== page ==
It might seem as though we mention overuse of adjectives and adverbs a lot. See Maryann Miller’s posts Adverbs Revisited back in June and Those Pesky Adverbs Again in July.
The truth is, we don't need to tell smart, intuitive readers every detail about a character’s appearance or clothing. They’ll fill in the blanks as long as the blanks are not critical to the story. You can describe a minor character (male) as 60ish with long black hair, bronze skin, and a leathery, weathered face, and the reader will know what your American Indian looks like. But if you say he's an Arapahoe elder, won't the reader form a similar mental picture without all the extra words?
Similarly, anything from a palace tower room to a battle scene may require description, but pay close attention to what is important to your story and what is not. Keep your eye out for unnecessary repetition—telling the reader the same thing in two or three different ways, using even more adjectives in the process.
Adverbs are even more likely candidates for elimination than adjectives. Many can be found by searching on the letters -ly. Examples of words you might find are silently, carefully, actually, and quietly. In the sentence, “He silently crept across the room in his stocking feet,” the word silently can be eliminated without changing the meaning, because the act of creeping implies secrecy and quiet.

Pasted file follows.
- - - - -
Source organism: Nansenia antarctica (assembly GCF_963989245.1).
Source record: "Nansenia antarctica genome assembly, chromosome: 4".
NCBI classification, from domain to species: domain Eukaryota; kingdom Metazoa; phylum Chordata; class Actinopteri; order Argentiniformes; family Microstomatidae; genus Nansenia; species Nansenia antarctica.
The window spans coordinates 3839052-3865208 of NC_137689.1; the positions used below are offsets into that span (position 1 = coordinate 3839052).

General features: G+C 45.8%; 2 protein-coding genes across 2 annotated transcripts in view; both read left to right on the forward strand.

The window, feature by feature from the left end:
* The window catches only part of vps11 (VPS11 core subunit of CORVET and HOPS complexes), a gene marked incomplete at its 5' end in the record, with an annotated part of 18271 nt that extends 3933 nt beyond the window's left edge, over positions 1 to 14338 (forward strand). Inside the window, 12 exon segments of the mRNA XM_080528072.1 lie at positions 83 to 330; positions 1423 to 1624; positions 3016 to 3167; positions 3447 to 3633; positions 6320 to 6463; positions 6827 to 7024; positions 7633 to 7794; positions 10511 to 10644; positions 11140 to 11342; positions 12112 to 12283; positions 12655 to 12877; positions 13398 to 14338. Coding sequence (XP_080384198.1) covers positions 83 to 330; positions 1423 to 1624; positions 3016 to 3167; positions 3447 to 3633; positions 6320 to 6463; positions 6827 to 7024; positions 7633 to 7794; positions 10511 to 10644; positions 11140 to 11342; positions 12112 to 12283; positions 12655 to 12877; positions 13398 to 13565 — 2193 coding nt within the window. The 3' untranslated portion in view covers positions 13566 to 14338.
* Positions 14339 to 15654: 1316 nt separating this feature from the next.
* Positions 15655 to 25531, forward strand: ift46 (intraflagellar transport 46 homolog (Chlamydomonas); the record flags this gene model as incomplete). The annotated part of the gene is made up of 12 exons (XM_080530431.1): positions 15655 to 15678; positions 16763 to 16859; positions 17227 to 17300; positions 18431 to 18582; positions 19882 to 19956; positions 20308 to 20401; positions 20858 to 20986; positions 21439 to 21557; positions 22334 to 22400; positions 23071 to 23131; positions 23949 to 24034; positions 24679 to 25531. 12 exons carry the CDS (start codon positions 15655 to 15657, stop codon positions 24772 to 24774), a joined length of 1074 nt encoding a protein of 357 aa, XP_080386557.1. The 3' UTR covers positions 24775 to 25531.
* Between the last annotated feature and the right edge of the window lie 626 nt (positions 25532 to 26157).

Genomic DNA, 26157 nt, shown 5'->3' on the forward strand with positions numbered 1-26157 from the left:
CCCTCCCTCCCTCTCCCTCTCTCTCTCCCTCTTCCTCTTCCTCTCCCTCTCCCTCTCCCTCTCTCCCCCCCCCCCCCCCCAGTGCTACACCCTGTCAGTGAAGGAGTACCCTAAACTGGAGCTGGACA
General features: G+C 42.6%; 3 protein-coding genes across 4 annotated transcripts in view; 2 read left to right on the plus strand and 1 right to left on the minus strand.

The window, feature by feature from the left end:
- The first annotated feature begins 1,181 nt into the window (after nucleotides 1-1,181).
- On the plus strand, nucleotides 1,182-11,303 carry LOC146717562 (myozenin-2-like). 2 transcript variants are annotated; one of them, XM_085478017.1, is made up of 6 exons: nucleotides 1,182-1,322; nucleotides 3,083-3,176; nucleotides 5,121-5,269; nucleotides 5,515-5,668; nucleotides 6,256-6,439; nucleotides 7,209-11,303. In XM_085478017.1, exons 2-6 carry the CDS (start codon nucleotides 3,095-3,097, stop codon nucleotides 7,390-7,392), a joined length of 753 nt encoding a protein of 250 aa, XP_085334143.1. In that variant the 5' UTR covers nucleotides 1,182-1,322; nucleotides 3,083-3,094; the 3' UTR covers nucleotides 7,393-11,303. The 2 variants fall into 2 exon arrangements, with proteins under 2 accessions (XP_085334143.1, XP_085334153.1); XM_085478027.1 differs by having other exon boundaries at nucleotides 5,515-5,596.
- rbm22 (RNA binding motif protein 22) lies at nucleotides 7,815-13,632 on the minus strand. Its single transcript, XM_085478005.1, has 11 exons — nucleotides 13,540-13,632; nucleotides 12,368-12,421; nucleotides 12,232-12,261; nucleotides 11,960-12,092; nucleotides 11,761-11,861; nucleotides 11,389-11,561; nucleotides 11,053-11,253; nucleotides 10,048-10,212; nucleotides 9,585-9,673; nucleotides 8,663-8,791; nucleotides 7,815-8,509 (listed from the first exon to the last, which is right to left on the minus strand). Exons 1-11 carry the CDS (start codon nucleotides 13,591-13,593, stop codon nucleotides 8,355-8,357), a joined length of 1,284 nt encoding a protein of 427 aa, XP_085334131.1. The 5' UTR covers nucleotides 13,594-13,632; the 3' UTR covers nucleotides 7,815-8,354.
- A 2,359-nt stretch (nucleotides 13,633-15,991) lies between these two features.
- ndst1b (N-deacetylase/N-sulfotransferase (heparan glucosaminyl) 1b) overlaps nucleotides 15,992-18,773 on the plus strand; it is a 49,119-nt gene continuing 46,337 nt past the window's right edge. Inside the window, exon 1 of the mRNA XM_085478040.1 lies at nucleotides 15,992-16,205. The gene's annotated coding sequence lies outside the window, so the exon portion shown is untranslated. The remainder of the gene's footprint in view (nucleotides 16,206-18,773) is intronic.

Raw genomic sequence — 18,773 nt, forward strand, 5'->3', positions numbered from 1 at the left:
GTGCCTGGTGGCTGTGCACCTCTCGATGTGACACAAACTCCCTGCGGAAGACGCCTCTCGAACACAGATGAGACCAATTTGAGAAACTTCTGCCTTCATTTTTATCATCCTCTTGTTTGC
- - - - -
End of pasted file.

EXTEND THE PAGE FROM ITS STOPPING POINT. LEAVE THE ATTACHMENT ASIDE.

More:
Since not all adverbs and adjectives can found with a quick word search, this self-editing step may be combined with others in your sentence-by-sentence read. In addition to overuse and repetition, look for redundancies, such as emerald green eyes, or huge, cavernous room. And watch for quantifiers or indicators of size, which are often too general to be useful. Words such as large, small, big, tall, short, huge, some, many, and most are examples.
Not all adjectives and adverbs are bad, of course. In some cases, details are important to the story and may even be clues or red herrings in mysteries or thrillers. In other cases, a character's appearance might explain his odd behavior. Sometimes descriptive words are needed to create a mood. Even so, use adverbs and adjectives in moderation and be precise. Don't use two or three when one will do the job.
Patricia Stoltey is a mystery author, blogger, and critique group facilitator. Active in promoting Colorado authors, she also helps local unpublished writers learn the critical skills of manuscript revision and self-editing. For information about Patricia’s Sylvia and Willie mystery series, visit her website and her blog. You can also find her on Facebook (Patricia Stoltey) and Twitter (@PStoltey).